Walkers, Biters, Roamers or simply the Dead Ones - whatever you call them on The Walking Dead, you can now become one of them by protesting DMCA abuse
Image/Photo Credit: AMC
The head of a pro copyright lobby group has likened protesters of DMCA abuse to zombies in the popular TV show The Walking Dead, and says their protest lacks "effort and brainpower".
With the US Copyright Office currently seeking public consultation on changes to the DMCA laws, there has been an increased focus on the problems associated with the process, with many pointing out the high number of invalid DMCA takedown requests, while others have called for new penalties to be introduced for this type of DMCA abuse.
Joining the chorus of disapproval were non profit Internet activist group Fight for the Future (FFTF) and popular YouTube channel ChannelAwesome, who joined forces to launch an anti DMCA abuse campaign. The campaign and its website allowed users to send messages of protest to the US Copyright Office, and users took up the opportunity to express their anger, with a surge of 90,000 messages flooding and eventually crashing the US Copyright Office's servers.
But Keith Kupferschmid, head of the Copyright Alliance, says the mass protest means very little because not much effort was needed by the protesters to make their voices heard. In fact, Kupferschmid compares the protest movement to hordes of zombies from the hit TV show (and target of mass piracy) The Walking Dead.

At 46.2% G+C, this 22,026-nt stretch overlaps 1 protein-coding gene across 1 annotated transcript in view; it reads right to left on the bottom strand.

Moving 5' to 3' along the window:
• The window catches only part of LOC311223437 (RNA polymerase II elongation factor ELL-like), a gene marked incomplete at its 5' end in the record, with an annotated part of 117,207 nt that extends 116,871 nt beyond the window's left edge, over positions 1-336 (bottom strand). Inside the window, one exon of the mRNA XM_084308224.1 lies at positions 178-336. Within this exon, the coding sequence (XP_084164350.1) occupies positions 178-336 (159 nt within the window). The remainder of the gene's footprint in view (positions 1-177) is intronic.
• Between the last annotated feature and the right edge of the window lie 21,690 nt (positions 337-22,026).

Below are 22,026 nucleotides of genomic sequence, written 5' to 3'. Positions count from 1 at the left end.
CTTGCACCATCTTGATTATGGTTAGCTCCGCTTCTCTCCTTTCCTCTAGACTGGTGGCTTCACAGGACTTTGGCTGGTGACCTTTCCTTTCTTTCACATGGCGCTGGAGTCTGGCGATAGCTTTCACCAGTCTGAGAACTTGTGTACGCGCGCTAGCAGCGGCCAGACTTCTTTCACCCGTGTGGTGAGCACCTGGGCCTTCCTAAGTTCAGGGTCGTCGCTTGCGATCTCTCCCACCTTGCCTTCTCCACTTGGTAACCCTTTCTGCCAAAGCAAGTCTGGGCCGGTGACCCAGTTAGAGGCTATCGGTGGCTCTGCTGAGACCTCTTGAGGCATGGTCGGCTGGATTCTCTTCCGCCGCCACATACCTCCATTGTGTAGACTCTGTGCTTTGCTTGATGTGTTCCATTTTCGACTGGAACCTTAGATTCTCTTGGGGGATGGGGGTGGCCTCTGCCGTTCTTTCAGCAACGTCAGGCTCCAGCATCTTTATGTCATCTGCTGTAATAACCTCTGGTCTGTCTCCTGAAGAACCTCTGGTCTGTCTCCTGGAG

"Well, in case you were unconscious and left for dead in a hospital last week, the copyright community experienced its own zombie apocalypse", writes Kupferschmid. "These 90,000 comments are all identical submissions generated merely by clicking on the 'I’m in' button at takedownabuse.org. Like the zombies in The Walking Dead, there was not a lot of effort or brainpower that went into the 90,000 plus submissions."
Kupferschmid derided these "zombie comments", adding "as we've learned from The Walking Dead, those zombies are rather easily disposed of."
Interestingly, the Copyright Alliance frequently runs similar "pre-written" campaigns. And it's worth pointing out that the TakedownAbuse campaign does allow users to add their own comments (and many users choose to do so), while many of Copyright Alliance's campaigns do not allow user editing.
Those interested in becoming the newest member of the "walker" horde can still take part as the TakedownAbuse campaign still has 36 days to run.